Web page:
11. Combination small molecule PPT1 mimetic and CNS-directed gene therapy as a treatment for infantile neuronal ceroid lipofuscinosis

    OpenAIRE

    Roberts, Marie S.; Macauley, Shannon L.; Wong, Andrew M.; Yilmas, Denis; Hohm, Sarah; Cooper, Jonathan D.; Sands, Mark S.

    2012-01-01

    Infantile neuronal ceroid lipofuscinosis (INCL) is a profoundly neurodegenerative disease of children caused by a deficiency in the lysosomal enzyme palmitoyl protein thioesterase-1 (PPT1). There is currently no effective therapy for this invariably fatal disease. To date, preclinical experiments using single treatments have resulted in incremental clinical improvements. Therefore, we determined the efficacy of CNS-directed AAV2/5-mediated gene therapy alone and in combination with the system...

  12. The cln-3 genes of Caenorhabditis elegans : making C. elegans models for Juvenile Neuronal Ceroid Lipofuscinosis.

    NARCIS (Netherlands)

    Voer, Gert de

    2008-01-01

    The most common neurodegenerative genetic childhood disease, juvenile neuronal ceroid lipofuscinosis (JNCL), is a lysosomal storage disorder that is caused by mutations in the CLN3 gene. In patients' lysosomes material accumulates primarily composed of Subunit c. How mutations in CLN3 lead to this d

  13. A mutation in canine CLN5 causes neuronal ceroid lipofuscinosis in Border collie dogs.

    Science.gov (United States)

    Melville, Scott A; Wilson, Carmen L; Chiang, Chiu S; Studdert, Virginia P; Lingaas, Frode; Wilton, Alan N

    2005-09-01

    Neuronal ceroid lipofuscinosis (NCL) is a neurodegenerative disease found in Border collie dogs, humans, and other animals. Disease gene studies in humans and animals provided candidates for the NCL gene in Border collies. A combination of linkage analysis and comparative genomics localized the gene to CFA22 in an area syntenic to HSA13q that contains the CLN5 gene responsible for the Finnish variant of human late infantile NCL. Sequencing of CLN5 revealed a nonsense mutation (Q206X) within exon 4 that correlated with NCL in Border collies. This truncation mutation should result in a protein product of a size similar to that of some mutations identified in human CLN5 and therefore the Border collie may make a good model for human NCL. A simple test was developed to enable screening of the Border collie population for carriers so the disease can be eliminated as a problem in the breed. PMID:16033706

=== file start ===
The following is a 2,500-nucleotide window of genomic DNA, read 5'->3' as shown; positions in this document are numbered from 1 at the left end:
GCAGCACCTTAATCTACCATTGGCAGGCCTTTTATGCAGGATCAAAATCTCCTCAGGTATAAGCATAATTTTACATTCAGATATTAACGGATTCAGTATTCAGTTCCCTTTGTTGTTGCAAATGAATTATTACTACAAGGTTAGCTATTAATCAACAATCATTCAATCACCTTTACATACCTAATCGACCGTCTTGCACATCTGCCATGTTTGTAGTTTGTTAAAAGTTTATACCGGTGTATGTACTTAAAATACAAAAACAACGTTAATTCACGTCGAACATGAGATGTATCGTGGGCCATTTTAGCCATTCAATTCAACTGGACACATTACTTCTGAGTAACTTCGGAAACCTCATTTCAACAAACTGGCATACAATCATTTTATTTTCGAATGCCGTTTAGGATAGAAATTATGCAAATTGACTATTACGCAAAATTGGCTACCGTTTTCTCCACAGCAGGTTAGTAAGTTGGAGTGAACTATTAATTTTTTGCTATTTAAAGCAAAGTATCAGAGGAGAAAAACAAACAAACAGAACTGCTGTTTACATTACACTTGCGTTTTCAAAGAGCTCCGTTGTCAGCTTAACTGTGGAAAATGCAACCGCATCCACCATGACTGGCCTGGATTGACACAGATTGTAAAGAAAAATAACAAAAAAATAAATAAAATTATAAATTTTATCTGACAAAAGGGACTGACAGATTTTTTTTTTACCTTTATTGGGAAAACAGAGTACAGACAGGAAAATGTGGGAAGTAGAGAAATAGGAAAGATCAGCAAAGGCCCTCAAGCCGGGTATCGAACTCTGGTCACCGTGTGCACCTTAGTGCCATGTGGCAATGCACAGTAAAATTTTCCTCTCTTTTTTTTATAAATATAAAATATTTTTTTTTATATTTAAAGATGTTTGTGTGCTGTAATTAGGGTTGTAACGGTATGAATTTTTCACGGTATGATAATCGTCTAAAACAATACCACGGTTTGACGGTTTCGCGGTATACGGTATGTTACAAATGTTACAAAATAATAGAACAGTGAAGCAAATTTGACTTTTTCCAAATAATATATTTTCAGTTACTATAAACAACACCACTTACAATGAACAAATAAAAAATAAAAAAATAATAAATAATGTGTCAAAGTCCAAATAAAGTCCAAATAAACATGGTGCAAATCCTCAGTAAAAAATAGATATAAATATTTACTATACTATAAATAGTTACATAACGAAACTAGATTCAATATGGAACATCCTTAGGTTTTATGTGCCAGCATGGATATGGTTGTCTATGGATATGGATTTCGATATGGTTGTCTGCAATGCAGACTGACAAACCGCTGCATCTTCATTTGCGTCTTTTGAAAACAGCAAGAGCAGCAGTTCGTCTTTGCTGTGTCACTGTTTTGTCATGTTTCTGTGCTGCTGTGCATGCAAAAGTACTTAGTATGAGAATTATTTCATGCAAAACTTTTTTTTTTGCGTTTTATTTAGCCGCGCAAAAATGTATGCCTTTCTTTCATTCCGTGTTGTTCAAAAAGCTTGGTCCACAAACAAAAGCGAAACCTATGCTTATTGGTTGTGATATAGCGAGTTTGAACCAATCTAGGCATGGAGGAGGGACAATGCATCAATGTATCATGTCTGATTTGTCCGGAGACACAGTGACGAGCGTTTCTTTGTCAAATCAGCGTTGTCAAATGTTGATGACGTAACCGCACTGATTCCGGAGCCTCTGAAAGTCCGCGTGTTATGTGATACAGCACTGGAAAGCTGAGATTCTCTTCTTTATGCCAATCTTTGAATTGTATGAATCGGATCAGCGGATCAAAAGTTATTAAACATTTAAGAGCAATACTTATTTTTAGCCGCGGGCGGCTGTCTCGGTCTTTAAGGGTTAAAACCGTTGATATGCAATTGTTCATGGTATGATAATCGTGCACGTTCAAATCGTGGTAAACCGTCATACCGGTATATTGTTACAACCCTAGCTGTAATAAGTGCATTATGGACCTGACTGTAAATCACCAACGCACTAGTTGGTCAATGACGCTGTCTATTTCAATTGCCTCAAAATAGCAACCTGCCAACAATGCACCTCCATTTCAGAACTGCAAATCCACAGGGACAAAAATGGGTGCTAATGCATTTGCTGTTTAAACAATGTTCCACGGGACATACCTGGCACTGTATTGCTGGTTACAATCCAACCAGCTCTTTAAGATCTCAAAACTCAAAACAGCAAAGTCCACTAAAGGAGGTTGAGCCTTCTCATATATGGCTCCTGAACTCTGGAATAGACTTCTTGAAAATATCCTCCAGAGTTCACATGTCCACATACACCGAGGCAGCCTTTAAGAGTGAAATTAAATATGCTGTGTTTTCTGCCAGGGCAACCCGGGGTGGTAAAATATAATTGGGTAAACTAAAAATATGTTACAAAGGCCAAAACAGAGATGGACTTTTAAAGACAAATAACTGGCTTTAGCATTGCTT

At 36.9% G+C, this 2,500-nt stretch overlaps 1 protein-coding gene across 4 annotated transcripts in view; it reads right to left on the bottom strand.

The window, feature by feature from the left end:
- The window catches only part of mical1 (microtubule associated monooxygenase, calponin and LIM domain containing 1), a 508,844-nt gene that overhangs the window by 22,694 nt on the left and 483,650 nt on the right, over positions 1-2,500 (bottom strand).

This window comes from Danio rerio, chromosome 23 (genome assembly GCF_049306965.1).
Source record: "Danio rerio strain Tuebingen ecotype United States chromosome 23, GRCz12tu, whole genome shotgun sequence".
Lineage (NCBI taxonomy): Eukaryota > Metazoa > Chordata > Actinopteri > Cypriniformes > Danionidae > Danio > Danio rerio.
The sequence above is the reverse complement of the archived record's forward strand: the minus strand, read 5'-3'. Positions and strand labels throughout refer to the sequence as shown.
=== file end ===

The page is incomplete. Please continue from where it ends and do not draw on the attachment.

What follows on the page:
14. Multifocal retinopathy in Dachshunds with CLN2 neuronal ceroid lipofuscinosis.

    Science.gov (United States)

    Whiting, Rebecca E H; Pearce, Jacqueline W; Castaner, Leilani J; Jensen, Cheryl A; Katz, Rebecca J; Gilliam, Douglas H; Katz, Martin L

    2015-05-01

    The CLN2 form of neuronal ceroid lipofuscinosis is an autosomal recessively inherited lysosomal storage disease that is characterized by progressive vision loss culminating in blindness, cognitive and motor decline, neurodegeneration, and premature death. CLN2 disease results from mutations in the gene that encodes the soluble lysosomal enzyme tripeptidyl peptidase-1. A null mutation in the TPP1 gene encoding this enzyme causes a CLN2-like disease in Dachshunds. Dachshunds that are homozygous for this mutation serve as a model for human CLN2 disease, exhibiting clinical signs and neuropathology similar to those of children with this disorder. Affected dogs reach end-stage terminal disease status at 10-11 months of age. In addition to retinal changes typical of CLN2 disease, a retinopathy consisting of multifocal, bullous retinal detachment lesions was identified in 65% of (TPP1-/-) dogs in an established research colony. These lesions did not occur in littermates that were heterozygous or homozygous for the normal TPP1 allele. Retinal changes and the functional effects of this multifocal retinopathy were examined objectively over time using ophthalmic examinations, fundus photography, electroretinography (ERG), quantitative pupillary light response (PLR) recording, fluorescein angiography, optical coherence tomography (OCT) and histopathology. The retinopathy consisted of progressive multifocal serous retinal detachments. The severity of the disease-related retinal thinning was no more serious in most detached areas than in adjacent areas of the retina that remained in close apposition to the retinal pigment epithelium. The retinopathy observed in these dogs was somewhat similar to canine multifocal retinopathy (CMR), a disease caused by a mutation of the bestrophin gene BEST1. ERG a-wave amplitudes were relatively preserved in the Dachshunds with CLN2 disease, whether or not they developed the multifocal retinopathy. The retinopathy also had minimal effects on the